University of Cambridge > > Financial History Seminar > Not Maggie's fault? The Thatcher government and the reemergence of global finance

Not Maggie's fault? The Thatcher government and the reemergence of global finance

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The two decades following the collapse of the Bretton Woods regime witnessed a sea change in the architecture of international finance. The abolition of capital control, by boosting a flow of international capital across the frontier, prompted de-regulation of the financial sector throughout the developed countries and the re-emergence of global finance. This paper examines the political and economic backgrounds to two key decisions made by the Thatcher government, and their consequences: the abolition of all exchange controls in 1979, and the decision not to introduce restrictions on capital inflow to the UK. These two decisions helped the City of London to restore the status of the international financial centre but left the manufacturing sector in a dire predicament. My analysis shows that all of this happened even though Margaret Thatcher cared about the fate of the manufacturing sector more than previously thought. It seems that her influence on economic-policy making was limited, at least during her first term.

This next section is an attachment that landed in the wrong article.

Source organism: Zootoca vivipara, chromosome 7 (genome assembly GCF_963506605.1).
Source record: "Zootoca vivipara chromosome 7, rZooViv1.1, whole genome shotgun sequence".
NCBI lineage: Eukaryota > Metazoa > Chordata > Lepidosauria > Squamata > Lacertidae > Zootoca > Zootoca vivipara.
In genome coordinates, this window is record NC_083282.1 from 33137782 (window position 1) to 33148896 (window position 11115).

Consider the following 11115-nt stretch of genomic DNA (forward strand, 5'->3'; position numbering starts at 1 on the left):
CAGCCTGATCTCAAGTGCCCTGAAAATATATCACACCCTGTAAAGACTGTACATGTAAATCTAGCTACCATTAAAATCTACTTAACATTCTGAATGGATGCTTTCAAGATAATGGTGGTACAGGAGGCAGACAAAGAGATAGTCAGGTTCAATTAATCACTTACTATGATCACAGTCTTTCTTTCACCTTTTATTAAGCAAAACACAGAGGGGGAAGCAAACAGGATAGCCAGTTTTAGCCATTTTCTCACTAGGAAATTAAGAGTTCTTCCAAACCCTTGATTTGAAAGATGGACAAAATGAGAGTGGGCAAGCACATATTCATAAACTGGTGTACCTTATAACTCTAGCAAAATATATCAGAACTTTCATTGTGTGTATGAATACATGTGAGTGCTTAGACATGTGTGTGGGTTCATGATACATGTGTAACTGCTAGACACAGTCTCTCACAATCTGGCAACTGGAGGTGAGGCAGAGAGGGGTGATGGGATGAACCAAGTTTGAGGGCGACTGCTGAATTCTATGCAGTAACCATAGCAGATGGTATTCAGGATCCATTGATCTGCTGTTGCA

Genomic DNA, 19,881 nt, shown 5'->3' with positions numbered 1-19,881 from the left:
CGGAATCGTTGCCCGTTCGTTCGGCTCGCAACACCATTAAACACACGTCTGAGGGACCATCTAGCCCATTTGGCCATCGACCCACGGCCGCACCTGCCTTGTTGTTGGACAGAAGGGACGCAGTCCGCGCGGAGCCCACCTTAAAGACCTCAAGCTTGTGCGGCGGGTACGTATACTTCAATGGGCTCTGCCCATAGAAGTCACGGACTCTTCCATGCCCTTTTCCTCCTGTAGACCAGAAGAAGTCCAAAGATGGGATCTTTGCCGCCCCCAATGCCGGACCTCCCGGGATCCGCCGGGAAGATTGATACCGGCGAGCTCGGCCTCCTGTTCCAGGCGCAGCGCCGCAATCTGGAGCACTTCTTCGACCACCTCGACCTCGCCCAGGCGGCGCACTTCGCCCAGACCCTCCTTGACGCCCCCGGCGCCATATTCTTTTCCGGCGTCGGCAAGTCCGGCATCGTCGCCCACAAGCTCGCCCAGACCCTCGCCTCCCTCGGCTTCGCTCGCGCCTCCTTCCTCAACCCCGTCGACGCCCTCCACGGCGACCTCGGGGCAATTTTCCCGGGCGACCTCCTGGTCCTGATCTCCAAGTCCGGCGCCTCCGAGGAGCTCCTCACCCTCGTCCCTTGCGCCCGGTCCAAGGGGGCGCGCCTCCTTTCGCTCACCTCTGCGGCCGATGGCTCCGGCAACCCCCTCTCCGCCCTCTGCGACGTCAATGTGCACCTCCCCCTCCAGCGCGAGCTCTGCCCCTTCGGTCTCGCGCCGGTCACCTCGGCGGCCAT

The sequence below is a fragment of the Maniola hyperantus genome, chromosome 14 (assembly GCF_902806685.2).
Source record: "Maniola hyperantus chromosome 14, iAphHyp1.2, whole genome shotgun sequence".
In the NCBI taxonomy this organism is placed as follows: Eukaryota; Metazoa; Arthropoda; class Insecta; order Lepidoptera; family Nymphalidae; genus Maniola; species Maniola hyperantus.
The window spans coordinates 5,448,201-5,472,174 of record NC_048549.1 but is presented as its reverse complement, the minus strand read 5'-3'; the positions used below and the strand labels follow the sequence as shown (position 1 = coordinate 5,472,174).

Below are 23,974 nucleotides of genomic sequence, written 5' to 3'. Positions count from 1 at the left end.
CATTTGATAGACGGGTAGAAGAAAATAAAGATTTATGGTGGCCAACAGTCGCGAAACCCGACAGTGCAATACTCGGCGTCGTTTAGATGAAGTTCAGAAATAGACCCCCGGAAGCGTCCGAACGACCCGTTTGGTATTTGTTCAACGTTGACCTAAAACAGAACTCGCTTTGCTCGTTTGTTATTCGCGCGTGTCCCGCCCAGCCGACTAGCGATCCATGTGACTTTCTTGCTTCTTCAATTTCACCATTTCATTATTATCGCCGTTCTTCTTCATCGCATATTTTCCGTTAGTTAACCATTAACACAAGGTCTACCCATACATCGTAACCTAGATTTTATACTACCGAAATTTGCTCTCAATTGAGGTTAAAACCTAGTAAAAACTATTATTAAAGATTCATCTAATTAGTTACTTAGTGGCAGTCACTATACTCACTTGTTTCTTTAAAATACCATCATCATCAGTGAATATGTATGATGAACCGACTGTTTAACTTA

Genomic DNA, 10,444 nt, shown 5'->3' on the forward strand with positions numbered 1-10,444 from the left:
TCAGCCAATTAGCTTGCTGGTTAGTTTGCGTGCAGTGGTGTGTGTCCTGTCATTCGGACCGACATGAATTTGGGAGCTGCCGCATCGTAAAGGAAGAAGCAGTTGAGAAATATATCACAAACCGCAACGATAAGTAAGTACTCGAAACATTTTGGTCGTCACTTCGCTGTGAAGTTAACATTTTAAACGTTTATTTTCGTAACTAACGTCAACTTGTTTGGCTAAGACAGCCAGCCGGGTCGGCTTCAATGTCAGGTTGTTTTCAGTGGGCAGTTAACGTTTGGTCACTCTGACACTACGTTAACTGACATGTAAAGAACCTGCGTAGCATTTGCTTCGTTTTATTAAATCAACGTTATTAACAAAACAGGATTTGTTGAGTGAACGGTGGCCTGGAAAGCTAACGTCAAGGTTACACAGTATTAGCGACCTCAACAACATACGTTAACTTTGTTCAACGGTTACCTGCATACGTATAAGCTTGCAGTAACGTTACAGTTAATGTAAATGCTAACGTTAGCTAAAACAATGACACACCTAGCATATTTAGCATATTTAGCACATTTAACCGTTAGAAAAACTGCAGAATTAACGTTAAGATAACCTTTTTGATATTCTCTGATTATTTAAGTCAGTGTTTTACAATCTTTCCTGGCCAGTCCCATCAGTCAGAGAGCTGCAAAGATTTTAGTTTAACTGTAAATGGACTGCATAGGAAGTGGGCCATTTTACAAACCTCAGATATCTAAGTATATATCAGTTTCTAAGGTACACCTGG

This talk is part of the Financial History Seminar series.

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